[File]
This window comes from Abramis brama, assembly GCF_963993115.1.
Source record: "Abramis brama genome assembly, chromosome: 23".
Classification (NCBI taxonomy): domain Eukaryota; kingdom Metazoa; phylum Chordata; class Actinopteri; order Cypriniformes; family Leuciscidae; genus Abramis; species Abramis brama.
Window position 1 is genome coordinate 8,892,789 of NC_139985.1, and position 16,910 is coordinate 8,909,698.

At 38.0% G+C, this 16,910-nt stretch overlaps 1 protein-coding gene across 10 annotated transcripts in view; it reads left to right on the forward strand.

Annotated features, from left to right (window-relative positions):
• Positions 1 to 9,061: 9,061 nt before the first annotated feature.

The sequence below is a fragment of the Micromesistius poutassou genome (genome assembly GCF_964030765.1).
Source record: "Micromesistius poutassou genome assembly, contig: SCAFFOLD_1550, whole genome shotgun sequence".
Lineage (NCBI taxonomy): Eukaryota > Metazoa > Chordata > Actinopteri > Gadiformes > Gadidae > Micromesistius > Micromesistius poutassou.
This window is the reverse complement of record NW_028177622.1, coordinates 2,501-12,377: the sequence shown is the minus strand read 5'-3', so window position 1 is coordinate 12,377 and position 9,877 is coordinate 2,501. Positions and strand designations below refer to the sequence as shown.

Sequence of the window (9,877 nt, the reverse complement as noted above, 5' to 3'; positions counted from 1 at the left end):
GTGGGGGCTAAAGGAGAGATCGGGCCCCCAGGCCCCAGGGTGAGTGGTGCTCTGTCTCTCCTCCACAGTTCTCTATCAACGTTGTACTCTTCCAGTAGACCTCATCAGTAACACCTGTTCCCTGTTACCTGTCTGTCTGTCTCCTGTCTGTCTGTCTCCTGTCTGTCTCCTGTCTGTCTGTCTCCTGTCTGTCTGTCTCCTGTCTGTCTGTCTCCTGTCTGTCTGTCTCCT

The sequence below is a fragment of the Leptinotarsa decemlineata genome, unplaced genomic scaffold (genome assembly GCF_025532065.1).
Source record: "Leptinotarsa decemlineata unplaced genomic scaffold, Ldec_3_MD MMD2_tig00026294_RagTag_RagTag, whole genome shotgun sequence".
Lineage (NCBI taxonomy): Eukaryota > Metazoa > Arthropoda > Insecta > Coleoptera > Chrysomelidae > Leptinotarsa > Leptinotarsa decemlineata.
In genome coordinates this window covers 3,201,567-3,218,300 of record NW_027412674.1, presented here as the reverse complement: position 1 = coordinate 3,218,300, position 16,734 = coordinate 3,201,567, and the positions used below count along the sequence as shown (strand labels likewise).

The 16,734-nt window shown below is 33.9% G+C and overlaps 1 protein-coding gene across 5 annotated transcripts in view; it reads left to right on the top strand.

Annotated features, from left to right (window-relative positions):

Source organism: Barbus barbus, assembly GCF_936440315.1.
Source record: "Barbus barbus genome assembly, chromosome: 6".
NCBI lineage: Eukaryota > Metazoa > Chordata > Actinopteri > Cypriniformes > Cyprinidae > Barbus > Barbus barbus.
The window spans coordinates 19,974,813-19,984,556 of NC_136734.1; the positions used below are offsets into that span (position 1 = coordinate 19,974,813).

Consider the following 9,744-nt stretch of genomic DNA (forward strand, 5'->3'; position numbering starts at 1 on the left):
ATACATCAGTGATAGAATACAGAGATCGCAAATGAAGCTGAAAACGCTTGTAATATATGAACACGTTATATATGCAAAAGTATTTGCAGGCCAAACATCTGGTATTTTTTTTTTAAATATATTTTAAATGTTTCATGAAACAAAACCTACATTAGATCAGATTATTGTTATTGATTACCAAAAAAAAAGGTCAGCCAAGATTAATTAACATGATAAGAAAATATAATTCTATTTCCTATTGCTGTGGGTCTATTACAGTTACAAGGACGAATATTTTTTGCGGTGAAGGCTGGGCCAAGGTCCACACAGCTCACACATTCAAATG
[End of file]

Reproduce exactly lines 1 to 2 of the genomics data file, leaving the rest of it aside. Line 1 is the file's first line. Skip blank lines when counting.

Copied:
This window comes from Abramis brama, assembly GCF_963993115.1.
Source record: "Abramis brama genome assembly, chromosome: 23".